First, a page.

Coster Avenue Mural
One of Gettysburg’s least visited battlefield memorials is off the beaten path, but worth a visit.
The lonely Coster Avenue Mural at Kuhn’s Brickyard was designed by Civil War descendant Mark H. Dunkelman, who painted it together with noted muralist Johan Bjurman.
The mural was dedicated on the 125th Anniversary of the Battle of Gettysburg, and it’s an important monument to the clash between Colonel Charles Coster’s Union forces and the Confederate brigade led by General Harry Hays. It is consistently identified as one of the least visited memorials in Gettysburg.
Coster’s troops were positioned as a rearguard to protect fleeing Union forces that had not fared well in the preceding battle. They found themselves almost completely unprotected and were forced to make their stand behind a modest wooden fence.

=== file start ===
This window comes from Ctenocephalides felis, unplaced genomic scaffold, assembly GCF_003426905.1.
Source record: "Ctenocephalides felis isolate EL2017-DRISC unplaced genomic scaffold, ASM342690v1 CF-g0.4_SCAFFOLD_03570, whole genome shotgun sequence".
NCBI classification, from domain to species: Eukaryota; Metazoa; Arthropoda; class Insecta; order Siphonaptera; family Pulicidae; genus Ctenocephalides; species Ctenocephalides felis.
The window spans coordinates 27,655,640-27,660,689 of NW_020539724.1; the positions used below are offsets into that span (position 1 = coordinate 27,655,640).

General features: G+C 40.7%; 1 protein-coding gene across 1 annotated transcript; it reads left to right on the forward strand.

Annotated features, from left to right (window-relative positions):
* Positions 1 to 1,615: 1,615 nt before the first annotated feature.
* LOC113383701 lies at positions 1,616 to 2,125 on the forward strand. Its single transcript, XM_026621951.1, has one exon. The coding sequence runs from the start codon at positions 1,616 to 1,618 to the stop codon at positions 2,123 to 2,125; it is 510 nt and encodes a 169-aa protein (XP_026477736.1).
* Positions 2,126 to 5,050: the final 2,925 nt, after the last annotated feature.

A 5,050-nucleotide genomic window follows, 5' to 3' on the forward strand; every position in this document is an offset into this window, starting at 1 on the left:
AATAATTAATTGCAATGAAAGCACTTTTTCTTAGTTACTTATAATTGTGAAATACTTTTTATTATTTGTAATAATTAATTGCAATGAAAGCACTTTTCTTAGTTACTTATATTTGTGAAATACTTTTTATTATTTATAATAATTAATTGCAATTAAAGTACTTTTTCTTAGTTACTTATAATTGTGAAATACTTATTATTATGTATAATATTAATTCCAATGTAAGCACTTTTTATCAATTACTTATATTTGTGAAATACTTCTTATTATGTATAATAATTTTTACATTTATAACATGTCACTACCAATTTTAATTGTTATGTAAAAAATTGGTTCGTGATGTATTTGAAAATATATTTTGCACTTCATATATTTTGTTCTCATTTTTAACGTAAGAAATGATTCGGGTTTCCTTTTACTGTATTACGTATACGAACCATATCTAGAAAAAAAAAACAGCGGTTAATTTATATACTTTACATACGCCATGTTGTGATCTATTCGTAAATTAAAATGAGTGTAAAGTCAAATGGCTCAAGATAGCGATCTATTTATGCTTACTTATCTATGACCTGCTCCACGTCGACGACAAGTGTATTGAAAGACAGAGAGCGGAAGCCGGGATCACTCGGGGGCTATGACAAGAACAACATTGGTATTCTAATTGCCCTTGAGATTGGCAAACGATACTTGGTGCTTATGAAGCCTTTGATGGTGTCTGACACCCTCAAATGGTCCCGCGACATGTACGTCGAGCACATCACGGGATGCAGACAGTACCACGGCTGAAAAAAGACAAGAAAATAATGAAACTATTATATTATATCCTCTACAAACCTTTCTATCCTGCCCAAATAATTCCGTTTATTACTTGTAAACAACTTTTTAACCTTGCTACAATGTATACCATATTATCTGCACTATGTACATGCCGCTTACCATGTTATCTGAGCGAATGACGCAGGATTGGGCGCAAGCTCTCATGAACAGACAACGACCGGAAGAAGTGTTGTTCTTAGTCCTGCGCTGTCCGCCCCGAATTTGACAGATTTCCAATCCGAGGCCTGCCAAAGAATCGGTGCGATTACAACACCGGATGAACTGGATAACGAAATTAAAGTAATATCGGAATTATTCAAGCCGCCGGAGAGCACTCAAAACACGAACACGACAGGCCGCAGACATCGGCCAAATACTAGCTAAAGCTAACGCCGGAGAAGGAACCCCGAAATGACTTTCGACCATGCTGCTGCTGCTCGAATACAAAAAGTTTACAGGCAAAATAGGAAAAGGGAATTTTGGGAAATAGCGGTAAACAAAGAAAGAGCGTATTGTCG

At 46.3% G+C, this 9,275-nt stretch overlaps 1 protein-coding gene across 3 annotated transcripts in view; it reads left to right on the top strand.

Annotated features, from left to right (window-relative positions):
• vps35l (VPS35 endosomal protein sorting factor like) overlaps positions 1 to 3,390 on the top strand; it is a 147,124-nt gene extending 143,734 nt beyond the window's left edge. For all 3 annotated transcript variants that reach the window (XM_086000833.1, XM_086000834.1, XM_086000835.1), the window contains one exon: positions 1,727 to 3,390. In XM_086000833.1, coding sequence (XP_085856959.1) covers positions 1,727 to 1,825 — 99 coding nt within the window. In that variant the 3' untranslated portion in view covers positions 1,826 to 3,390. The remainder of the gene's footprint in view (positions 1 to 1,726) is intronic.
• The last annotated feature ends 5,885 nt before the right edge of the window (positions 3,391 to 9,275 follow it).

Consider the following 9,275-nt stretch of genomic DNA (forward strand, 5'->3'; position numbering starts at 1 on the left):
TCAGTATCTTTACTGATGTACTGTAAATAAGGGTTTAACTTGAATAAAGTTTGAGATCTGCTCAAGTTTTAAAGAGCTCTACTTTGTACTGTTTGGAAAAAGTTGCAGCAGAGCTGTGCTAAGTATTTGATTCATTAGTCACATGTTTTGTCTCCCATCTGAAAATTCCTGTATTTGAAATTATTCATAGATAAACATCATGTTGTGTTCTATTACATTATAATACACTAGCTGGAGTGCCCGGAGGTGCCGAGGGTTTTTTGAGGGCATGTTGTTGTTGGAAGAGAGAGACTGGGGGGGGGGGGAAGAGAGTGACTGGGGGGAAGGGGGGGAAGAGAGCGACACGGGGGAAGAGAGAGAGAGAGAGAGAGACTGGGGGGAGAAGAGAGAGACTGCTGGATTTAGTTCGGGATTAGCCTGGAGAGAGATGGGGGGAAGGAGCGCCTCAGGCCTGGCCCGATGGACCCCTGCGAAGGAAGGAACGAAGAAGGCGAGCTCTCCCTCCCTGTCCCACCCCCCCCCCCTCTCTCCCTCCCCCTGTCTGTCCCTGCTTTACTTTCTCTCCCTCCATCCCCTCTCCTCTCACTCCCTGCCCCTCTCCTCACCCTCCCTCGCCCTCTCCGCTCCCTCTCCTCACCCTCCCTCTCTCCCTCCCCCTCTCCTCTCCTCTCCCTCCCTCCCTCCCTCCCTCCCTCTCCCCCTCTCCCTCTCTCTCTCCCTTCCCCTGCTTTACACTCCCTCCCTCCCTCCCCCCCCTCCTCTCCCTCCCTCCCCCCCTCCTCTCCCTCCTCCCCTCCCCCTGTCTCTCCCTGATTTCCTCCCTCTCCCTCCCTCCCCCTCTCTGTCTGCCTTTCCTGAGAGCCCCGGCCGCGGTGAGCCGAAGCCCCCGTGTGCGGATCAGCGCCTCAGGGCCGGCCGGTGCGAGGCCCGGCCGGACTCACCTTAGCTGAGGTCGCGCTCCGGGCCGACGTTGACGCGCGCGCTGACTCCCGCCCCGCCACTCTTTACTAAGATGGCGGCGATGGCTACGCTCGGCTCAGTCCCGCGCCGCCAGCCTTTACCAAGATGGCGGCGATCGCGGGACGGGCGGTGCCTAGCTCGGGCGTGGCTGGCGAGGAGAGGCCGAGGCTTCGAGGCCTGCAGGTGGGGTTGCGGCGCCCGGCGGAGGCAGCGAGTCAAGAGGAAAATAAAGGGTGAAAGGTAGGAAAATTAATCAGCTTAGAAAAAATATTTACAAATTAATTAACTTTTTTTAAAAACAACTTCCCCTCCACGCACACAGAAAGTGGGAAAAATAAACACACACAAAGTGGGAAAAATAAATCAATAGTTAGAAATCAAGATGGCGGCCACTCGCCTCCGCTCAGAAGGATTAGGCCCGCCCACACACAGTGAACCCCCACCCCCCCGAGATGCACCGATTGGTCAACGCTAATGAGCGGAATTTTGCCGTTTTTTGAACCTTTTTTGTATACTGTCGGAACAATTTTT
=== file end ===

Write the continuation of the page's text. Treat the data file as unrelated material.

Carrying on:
The Confederates significantly outnumbered the Union soldiers and the battle degraded into brutal hand-to-hand combat. Confederate forces, led by Hays and Colonel Isaac Avery, surrounded and killed 563 of Coster’s men while losing nearly 200 of their own.
Know Before You Go
The Coster Avenue Mural, and the accompanying monuments are most easily accessed at the intersection of East Steven’s Street and Hazel Alley in Gettysburg. This is a residential location with limited parking so please carefully review parking signs.
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